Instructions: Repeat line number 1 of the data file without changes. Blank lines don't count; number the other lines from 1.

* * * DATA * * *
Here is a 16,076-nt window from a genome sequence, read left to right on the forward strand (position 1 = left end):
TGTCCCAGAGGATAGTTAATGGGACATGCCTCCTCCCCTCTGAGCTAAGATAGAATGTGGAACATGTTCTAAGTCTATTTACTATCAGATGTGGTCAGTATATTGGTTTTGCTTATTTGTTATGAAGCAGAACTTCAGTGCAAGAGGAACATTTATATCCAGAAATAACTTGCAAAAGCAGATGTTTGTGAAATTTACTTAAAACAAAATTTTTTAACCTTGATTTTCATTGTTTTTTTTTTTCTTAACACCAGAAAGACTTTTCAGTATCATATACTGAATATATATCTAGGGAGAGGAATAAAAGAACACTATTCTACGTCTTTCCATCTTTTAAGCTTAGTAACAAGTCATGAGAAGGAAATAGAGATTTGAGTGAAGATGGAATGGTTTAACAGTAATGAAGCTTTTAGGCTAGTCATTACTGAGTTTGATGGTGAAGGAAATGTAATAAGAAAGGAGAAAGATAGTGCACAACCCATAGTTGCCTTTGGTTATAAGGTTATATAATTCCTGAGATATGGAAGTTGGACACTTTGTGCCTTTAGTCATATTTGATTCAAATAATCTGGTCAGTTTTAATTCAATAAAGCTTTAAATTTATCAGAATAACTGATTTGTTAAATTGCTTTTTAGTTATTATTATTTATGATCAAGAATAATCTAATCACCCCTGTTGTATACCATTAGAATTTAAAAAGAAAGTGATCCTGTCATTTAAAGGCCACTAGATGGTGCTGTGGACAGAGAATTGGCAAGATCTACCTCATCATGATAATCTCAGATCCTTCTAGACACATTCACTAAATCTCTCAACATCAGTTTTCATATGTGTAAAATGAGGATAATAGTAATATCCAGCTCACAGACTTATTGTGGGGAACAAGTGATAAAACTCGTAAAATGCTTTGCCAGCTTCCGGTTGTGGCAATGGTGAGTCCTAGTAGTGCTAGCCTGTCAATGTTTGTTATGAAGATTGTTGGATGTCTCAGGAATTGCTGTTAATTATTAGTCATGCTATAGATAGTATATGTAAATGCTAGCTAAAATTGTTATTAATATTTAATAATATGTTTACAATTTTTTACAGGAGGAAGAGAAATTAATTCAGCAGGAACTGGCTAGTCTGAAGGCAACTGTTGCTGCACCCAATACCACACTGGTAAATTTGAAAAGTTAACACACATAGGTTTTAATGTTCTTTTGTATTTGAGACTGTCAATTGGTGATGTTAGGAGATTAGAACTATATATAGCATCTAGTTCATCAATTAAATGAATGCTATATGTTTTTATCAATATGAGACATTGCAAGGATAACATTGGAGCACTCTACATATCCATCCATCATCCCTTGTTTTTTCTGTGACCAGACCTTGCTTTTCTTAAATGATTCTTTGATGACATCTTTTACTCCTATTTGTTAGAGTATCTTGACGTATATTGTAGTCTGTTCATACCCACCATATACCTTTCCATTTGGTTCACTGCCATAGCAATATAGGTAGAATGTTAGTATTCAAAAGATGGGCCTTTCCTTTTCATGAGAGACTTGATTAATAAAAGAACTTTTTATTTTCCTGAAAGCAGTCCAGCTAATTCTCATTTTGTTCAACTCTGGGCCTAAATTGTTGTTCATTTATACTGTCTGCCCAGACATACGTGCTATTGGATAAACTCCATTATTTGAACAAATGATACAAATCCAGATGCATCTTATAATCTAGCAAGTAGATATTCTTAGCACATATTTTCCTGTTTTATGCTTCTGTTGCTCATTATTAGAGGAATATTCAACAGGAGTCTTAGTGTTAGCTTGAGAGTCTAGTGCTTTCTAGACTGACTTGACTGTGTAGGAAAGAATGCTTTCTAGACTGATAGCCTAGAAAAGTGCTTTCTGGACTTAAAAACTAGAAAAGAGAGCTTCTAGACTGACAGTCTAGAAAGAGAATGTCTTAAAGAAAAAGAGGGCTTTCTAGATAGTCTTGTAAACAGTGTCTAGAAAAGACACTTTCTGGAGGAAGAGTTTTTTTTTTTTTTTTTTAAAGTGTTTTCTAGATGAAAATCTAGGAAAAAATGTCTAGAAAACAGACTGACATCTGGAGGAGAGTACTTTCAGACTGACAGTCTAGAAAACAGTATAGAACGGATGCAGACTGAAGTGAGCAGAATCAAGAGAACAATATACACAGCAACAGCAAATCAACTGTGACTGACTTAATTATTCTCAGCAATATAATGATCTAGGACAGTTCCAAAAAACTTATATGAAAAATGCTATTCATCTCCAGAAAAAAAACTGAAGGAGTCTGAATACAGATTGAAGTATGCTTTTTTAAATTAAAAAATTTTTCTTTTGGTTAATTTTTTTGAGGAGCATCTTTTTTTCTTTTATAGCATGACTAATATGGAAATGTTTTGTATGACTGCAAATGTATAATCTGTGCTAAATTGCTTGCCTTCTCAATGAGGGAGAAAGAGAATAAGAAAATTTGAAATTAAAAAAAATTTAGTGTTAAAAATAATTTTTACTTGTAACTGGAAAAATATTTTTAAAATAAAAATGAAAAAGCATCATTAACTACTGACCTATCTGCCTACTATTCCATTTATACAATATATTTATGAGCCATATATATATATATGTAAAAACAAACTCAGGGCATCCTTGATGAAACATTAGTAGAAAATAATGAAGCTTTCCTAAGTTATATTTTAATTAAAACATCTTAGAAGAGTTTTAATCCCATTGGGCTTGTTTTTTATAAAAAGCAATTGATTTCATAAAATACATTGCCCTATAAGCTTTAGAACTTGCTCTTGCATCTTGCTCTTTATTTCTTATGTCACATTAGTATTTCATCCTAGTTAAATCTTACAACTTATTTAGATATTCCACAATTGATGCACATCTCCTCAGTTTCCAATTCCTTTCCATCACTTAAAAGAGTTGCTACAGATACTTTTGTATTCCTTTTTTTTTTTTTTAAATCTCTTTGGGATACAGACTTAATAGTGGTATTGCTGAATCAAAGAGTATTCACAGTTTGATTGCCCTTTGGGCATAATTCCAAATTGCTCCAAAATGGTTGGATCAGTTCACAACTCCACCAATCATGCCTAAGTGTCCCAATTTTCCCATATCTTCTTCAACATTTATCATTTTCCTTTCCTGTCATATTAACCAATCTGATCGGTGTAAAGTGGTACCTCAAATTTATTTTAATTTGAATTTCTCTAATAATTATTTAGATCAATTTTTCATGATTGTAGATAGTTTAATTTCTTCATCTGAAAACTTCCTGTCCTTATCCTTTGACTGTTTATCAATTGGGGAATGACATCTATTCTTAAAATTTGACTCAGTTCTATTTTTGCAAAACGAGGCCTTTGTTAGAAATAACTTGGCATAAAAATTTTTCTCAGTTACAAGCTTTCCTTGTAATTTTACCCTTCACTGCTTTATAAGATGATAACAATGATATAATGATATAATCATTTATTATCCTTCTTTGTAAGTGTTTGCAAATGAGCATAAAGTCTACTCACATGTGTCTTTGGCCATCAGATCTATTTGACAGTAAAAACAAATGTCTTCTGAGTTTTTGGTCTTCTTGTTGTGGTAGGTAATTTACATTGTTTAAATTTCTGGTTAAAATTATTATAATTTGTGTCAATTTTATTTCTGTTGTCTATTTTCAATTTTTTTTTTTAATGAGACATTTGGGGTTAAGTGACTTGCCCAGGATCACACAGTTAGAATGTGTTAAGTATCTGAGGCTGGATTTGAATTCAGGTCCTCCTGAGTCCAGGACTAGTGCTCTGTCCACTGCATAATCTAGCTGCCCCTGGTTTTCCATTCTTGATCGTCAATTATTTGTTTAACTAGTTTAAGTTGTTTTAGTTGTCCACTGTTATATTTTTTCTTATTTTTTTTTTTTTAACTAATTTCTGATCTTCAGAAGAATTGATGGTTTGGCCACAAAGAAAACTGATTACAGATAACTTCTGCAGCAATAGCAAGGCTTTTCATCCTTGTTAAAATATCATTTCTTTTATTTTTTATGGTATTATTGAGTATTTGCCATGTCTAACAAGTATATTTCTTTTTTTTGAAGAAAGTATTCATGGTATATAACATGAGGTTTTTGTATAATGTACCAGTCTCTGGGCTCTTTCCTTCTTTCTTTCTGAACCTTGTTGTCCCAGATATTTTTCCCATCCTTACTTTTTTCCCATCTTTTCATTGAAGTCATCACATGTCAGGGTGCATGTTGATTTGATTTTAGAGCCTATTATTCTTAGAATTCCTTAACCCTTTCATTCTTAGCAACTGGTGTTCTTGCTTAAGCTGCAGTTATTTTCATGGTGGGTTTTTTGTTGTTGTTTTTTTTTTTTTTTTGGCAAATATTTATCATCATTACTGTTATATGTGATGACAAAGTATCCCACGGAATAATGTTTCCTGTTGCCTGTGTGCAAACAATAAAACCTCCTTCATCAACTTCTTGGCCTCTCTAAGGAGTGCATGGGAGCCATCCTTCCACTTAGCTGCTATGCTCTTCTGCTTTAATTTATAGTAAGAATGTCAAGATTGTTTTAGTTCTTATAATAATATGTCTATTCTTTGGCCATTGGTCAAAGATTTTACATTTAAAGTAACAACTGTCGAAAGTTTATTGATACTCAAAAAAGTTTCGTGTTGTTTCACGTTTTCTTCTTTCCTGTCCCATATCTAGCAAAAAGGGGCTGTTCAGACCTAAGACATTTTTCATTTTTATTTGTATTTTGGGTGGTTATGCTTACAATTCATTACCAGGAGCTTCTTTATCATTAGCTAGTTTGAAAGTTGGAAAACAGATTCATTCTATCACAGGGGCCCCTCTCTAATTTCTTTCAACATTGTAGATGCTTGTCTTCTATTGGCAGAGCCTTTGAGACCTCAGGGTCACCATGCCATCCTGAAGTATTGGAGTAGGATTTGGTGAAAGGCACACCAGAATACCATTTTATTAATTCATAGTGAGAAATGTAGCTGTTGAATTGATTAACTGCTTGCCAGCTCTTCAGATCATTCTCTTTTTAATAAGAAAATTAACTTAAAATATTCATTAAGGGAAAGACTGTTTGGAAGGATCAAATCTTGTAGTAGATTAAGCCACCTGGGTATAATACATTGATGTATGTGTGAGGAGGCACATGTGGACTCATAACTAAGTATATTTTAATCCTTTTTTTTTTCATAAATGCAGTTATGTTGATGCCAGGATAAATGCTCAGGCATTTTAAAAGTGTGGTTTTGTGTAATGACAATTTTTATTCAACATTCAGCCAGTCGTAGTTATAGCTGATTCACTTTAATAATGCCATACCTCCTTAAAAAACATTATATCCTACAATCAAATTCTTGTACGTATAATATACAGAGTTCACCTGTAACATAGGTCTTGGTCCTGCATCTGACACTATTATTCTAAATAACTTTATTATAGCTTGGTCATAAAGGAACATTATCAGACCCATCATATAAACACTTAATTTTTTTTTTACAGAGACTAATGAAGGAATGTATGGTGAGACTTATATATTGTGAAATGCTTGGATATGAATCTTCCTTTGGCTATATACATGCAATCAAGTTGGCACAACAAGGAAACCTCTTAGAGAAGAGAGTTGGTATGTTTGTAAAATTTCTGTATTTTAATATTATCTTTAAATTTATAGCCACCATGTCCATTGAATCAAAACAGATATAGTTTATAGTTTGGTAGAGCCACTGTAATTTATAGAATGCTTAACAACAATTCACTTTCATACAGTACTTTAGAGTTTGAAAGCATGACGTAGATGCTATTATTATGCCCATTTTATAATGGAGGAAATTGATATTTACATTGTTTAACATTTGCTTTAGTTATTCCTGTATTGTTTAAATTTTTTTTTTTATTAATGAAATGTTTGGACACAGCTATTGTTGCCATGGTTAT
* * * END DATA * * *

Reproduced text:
Here is a 16,076-nt window from a genome sequence, read left to right on the forward strand (position 1 = left end):